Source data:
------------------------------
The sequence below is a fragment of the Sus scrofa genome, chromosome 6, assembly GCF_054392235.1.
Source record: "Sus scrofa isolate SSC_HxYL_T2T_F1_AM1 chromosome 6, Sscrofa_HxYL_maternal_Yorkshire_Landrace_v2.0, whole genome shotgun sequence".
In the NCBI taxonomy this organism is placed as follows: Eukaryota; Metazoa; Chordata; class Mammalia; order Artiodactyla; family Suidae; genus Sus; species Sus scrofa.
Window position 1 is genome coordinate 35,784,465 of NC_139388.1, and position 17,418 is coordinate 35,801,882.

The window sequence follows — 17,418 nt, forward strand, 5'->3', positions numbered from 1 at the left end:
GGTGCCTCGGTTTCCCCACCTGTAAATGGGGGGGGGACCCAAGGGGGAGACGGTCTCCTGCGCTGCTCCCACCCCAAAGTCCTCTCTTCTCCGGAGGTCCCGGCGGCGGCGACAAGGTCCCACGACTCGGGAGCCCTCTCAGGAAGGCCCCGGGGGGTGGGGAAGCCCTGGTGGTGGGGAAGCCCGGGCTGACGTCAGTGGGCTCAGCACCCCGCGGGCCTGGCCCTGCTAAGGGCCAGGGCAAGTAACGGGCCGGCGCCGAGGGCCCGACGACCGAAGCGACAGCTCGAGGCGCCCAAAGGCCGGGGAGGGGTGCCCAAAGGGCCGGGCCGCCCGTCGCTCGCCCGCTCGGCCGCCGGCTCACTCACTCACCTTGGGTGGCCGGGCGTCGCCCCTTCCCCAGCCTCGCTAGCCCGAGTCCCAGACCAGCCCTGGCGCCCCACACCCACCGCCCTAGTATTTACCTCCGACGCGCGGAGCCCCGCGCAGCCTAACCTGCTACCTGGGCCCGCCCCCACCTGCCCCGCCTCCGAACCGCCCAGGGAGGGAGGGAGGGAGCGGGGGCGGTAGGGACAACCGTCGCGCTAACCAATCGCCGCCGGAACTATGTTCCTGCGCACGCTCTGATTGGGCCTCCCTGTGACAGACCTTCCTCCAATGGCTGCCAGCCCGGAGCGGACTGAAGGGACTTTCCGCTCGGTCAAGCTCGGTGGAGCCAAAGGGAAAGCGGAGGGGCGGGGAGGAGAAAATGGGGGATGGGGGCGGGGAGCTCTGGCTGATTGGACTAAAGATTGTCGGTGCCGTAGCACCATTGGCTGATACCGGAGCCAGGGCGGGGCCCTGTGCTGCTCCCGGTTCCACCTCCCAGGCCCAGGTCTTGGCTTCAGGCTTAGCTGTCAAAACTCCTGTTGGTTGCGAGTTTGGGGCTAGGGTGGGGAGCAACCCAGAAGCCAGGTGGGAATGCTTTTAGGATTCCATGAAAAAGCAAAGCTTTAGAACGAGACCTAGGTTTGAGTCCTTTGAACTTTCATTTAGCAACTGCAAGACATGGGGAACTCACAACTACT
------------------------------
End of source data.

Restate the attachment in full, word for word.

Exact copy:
The sequence below is a fragment of the Sus scrofa genome, chromosome 6, assembly GCF_054392235.1.
Source record: "Sus scrofa isolate SSC_HxYL_T2T_F1_AM1 chromosome 6, Sscrofa_HxYL_maternal_Yorkshire_Landrace_v2.0, whole genome shotgun sequence".
In the NCBI taxonomy this organism is placed as follows: Eukaryota; Metazoa; Chordata; class Mammalia; order Artiodactyla; family Suidae; genus Sus; species Sus scrofa.
Window position 1 is genome coordinate 35,784,465 of NC_139388.1, and position 17,418 is coordinate 35,801,882.

The window sequence follows — 17,418 nt, forward strand, 5'->3', positions numbered from 1 at the left end:
GGTGCCTCGGTTTCCCCACCTGTAAATGGGGGGGGGACCCAAGGGGGAGACGGTCTCCTGCGCTGCTCCCACCCCAAAGTCCTCTCTTCTCCGGAGGTCCCGGCGGCGGCGACAAGGTCCCACGACTCGGGAGCCCTCTCAGGAAGGCCCCGGGGGGTGGGGAAGCCCTGGTGGTGGGGAAGCCCGGGCTGACGTCAGTGGGCTCAGCACCCCGCGGGCCTGGCCCTGCTAAGGGCCAGGGCAAGTAACGGGCCGGCGCCGAGGGCCCGACGACCGAAGCGACAGCTCGAGGCGCCCAAAGGCCGGGGAGGGGTGCCCAAAGGGCCGGGCCGCCCGTCGCTCGCCCGCTCGGCCGCCGGCTCACTCACTCACCTTGGGTGGCCGGGCGTCGCCCCTTCCCCAGCCTCGCTAGCCCGAGTCCCAGACCAGCCCTGGCGCCCCACACCCACCGCCCTAGTATTTACCTCCGACGCGCGGAGCCCCGCGCAGCCTAACCTGCTACCTGGGCCCGCCCCCACCTGCCCCGCCTCCGAACCGCCCAGGGAGGGAGGGAGGGAGCGGGGGCGGTAGGGACAACCGTCGCGCTAACCAATCGCCGCCGGAACTATGTTCCTGCGCACGCTCTGATTGGGCCTCCCTGTGACAGACCTTCCTCCAATGGCTGCCAGCCCGGAGCGGACTGAAGGGACTTTCCGCTCGGTCAAGCTCGGTGGAGCCAAAGGGAAAGCGGAGGGGCGGGGAGGAGAAAATGGGGGATGGGGGCGGGGAGCTCTGGCTGATTGGACTAAAGATTGTCGGTGCCGTAGCACCATTGGCTGATACCGGAGCCAGGGCGGGGCCCTGTGCTGCTCCCGGTTCCACCTCCCAGGCCCAGGTCTTGGCTTCAGGCTTAGCTGTCAAAACTCCTGTTGGTTGCGAGTTTGGGGCTAGGGTGGGGAGCAACCCAGAAGCCAGGTGGGAATGCTTTTAGGATTCCATGAAAAAGCAAAGCTTTAGAACGAGACCTAGGTTTGAGTCCTTTGAACTTTCATTTAGCAACTGCAAGACATGGGGAACTCACAACTACT